---------- Forwarded message ----------
Date: Sun, 30 Apr 95 13:10 CDT
From: Margaret Conrow <[log in to unmask]>
To: [log in to unmask]
Subject: tv Martin Chuzzlewit
Patrick McCarthy suggested that once this series was over he would be intereste
d in the reactions of the members of the list. I have been recording it and mi
ssed the first episode, and have not yet seen the last one, but I doubt that my
opinion will be changed by seeing the last episode, as it has been getting more
and more entrenched. Succinctly put, I am hating it. I am watching it out of
a sense of duty (I'm not sure to what) and to be able to be more secure in my
opinion (you can see how objective I am going to be on watching the last episod
e). But actually, I am interested in why I dislike it so much, and hope that
some others will be interested also. No doubt it all comes down to the standar
d problem, that dramatizing novels means omitting the language. Usually this
works better with Dickens than with some other novelists ( e.g. Thackeray)
because there is so much dialogue. But we all know that Dickens' language is
one of the reasons for his inimitability.
More specifically, this version gives us all the nastiness of Dickens'
dark themes and evil characters and none of his comedy. I don't want to appear
to be one of those who want to divorce Dickens' dark themes from his comedy,
and try to say that the comic Dickens is the "best Dickens," but Dickens'
greatness is not in his subjects or in his "darkness" ( or in his characters or
anything else) per se, but in the combination of all these; his vision is what
is given us through his extreme and exaggerated language, and without this, all
we have is, in this version, is the unpleasantness &, unfortunately exagger
ated, the sentimentality. I don't even find Mrs. GAmp amusing in this series.
I don't think I am prone to discount the nastiness that appears in Dickens; in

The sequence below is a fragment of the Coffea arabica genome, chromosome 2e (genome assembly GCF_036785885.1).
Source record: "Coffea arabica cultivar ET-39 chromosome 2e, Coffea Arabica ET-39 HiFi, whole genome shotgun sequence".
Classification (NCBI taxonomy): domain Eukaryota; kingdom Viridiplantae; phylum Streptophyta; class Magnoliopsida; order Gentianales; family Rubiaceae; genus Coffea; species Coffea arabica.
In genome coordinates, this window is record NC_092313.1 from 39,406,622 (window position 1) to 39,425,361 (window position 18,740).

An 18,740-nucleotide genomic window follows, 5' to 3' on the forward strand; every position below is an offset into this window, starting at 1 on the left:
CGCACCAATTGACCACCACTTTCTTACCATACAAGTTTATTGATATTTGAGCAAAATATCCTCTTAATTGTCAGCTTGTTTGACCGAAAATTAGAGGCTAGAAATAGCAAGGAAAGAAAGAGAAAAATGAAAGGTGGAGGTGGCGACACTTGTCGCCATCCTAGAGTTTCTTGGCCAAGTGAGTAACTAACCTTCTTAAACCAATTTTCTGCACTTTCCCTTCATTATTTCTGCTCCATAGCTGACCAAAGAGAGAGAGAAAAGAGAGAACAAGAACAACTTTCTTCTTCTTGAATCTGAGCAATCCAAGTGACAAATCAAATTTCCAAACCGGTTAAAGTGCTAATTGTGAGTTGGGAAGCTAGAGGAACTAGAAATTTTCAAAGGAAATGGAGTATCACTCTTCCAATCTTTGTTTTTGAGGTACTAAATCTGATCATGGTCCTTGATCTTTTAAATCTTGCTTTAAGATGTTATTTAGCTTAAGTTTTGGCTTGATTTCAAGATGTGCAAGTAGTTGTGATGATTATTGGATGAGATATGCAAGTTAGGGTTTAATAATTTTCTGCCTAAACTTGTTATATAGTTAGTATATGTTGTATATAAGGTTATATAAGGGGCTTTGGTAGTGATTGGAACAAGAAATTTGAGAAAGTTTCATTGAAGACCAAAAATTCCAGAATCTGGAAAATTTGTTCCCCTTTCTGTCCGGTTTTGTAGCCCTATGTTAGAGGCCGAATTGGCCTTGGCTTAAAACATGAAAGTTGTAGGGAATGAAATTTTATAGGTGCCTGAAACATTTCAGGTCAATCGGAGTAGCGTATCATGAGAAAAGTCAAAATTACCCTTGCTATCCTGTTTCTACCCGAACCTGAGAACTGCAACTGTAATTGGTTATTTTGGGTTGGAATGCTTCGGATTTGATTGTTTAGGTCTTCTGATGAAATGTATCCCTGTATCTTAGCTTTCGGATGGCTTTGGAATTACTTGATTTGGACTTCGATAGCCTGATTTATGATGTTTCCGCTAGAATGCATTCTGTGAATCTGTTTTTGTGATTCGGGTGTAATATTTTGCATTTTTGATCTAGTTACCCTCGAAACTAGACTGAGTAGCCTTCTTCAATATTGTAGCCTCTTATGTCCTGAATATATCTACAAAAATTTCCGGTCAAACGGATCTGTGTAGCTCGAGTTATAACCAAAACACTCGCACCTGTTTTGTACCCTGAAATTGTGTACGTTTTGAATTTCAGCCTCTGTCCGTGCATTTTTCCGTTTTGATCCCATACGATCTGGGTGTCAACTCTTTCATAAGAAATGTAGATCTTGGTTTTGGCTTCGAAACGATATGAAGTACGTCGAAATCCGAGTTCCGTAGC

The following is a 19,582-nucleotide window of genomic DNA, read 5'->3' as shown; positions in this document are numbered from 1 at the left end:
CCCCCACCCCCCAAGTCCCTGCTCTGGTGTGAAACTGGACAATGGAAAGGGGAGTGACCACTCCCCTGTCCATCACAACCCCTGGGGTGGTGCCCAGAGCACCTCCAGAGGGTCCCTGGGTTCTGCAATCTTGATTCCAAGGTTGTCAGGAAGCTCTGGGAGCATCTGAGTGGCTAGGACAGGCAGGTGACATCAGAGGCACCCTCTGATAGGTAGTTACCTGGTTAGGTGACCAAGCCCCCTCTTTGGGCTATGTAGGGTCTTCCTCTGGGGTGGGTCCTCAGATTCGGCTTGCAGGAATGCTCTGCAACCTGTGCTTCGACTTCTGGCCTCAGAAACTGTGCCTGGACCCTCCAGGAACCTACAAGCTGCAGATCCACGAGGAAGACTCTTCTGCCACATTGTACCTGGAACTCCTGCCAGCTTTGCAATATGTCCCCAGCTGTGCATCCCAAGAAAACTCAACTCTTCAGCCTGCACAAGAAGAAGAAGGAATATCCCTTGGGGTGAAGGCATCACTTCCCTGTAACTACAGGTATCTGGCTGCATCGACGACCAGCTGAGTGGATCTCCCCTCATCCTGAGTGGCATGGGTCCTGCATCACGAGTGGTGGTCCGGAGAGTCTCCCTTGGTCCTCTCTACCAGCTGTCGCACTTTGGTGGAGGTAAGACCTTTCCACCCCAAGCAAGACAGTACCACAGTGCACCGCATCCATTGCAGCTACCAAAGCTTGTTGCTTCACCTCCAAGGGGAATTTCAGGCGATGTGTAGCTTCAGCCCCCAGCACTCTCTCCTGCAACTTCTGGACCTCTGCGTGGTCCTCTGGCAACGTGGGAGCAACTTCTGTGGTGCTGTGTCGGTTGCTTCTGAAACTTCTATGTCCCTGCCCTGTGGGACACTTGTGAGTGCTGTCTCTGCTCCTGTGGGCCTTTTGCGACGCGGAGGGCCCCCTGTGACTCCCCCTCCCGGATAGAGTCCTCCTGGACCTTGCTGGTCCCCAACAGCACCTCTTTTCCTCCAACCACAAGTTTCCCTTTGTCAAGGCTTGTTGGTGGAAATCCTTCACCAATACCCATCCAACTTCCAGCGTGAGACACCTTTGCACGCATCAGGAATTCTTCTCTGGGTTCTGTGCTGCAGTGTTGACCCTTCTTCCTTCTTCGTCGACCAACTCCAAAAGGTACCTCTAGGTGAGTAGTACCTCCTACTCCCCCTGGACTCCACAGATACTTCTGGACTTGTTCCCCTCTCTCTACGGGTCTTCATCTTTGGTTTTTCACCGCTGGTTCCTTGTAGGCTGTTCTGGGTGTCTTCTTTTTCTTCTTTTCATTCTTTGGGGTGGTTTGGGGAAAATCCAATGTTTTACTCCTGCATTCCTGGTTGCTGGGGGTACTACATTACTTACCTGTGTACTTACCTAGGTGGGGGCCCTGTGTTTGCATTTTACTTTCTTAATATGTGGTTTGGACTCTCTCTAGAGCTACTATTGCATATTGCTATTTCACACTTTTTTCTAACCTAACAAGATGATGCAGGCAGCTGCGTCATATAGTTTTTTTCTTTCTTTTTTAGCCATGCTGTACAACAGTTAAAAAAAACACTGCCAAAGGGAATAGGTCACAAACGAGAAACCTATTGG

hat appears in Dickens; in
my article on "Wife abuse in Dickens' fiction" I have used Merry as an example;
I do think that this series has translated the text of this part of the novel
fairly accurately, and that is one thing I will be interested in in the final
episode; so it is not that I find distortion on the level of particular inciden
ts; rather it is the absence of Dickens' particular humanity and some kind of
delight in the exposure of these characters that I cannot find, in spite of
the lavish costuming and wonderful phsyiognomies that British Television always
seems to find when picking actors for Dickens' novels. (although I must objec
t to Pinch's wig.) Because there is nothing comic in these evil characters, I c
an only see them as morally and spiritually ugly, and at the same time, of
course, exaggerated and caricatured, but with no excuse. This takes all the
possible "dark point" away, and leaves either caricature or straw men.
As for the sentimentality, we have this underlined by a) long silences,
apparently to enhance the unearned emotion, and b) music.
As if all this were not bad enough, on my screen, the series is literally
dark. This symbolism easily can be taken too far; obviously I think it is!
well, Patrick- no doubt you will edit this as you think fit-
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